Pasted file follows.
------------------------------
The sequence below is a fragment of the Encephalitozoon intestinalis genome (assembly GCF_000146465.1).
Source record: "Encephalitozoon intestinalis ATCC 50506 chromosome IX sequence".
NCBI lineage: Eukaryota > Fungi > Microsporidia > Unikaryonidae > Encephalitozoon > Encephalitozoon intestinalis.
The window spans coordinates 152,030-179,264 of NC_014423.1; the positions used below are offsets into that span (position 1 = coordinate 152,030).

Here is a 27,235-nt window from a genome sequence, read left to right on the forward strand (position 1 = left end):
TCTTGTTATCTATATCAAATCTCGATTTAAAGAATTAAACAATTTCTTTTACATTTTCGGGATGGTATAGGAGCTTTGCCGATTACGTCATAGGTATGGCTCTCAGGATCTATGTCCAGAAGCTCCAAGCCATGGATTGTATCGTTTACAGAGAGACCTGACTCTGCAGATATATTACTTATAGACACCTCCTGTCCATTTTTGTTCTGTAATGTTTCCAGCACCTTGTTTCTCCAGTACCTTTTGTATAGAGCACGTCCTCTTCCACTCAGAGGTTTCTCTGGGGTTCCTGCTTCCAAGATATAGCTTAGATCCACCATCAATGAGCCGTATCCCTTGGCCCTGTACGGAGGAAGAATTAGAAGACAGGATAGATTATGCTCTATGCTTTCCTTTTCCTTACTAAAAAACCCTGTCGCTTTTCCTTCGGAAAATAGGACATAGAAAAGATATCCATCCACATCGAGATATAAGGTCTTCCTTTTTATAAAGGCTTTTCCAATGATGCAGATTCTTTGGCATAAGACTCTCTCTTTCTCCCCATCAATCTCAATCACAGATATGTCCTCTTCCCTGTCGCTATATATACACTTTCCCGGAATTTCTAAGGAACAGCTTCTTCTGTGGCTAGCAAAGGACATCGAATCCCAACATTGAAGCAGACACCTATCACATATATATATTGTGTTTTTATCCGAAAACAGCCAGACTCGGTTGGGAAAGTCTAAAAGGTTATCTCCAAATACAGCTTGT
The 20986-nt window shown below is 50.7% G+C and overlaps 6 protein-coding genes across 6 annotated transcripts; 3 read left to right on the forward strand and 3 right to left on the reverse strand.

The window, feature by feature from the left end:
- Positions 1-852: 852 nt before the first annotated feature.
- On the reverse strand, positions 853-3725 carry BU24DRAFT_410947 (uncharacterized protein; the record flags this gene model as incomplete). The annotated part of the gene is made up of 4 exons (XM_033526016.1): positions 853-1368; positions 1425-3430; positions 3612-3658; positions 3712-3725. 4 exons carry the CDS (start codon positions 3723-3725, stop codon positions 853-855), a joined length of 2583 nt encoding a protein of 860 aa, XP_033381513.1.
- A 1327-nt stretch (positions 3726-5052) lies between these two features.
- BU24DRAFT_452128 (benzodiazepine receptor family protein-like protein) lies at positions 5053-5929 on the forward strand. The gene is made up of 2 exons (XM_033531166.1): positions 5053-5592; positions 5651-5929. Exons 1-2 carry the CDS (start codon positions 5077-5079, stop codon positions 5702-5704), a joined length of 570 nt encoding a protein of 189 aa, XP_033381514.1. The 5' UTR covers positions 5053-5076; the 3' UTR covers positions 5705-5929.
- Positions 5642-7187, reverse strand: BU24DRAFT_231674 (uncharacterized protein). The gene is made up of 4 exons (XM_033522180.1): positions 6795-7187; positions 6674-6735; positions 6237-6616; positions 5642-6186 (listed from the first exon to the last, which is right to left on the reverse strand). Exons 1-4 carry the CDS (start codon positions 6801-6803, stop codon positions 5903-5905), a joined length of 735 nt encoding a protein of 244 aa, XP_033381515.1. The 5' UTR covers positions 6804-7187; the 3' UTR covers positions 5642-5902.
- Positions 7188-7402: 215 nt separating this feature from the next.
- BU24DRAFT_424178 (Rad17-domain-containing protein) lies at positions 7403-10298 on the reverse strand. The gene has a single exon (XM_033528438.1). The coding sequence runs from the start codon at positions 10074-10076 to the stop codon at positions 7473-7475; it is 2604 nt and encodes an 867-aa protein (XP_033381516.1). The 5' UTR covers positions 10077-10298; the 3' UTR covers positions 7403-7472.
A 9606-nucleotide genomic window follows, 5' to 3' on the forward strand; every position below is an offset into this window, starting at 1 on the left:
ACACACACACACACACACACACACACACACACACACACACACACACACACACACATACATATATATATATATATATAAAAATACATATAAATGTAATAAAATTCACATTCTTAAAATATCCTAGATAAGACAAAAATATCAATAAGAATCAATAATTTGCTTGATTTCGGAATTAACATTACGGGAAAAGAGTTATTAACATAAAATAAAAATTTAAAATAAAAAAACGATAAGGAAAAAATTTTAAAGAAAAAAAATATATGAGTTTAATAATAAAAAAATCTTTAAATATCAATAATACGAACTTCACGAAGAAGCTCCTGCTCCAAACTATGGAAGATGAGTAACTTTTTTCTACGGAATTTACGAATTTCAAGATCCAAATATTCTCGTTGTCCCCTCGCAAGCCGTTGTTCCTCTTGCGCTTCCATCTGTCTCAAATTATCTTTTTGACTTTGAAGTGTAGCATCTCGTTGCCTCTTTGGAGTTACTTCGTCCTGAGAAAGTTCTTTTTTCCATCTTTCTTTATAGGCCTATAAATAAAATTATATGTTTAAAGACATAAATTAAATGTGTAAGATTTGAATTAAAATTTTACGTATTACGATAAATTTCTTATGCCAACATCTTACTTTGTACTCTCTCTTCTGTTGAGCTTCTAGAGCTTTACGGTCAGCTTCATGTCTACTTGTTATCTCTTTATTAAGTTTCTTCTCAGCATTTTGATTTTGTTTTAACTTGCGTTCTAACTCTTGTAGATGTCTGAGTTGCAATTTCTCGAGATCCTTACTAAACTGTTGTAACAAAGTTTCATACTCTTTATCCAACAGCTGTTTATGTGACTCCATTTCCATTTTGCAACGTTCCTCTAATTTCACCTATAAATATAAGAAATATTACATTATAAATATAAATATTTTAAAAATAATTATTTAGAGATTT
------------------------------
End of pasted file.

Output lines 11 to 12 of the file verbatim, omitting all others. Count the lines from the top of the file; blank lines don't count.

- A 1327-nt stretch (positions 3726-5052) lies between these two features.
- BU24DRAFT_452128 (benzodiazepine receptor family protein-like protein) lies at positions 5053-5929 on the forward strand. The gene is made up of 2 exons (XM_033531166.1): positions 5053-5592; positions 5651-5929. Exons 1-2 carry the CDS (start codon positions 5077-5079, stop codon positions 5702-5704), a joined length of 570 nt encoding a protein of 189 aa, XP_033381514.1. The 5' UTR covers positions 5053-5076; the 3' UTR covers positions 5705-5929.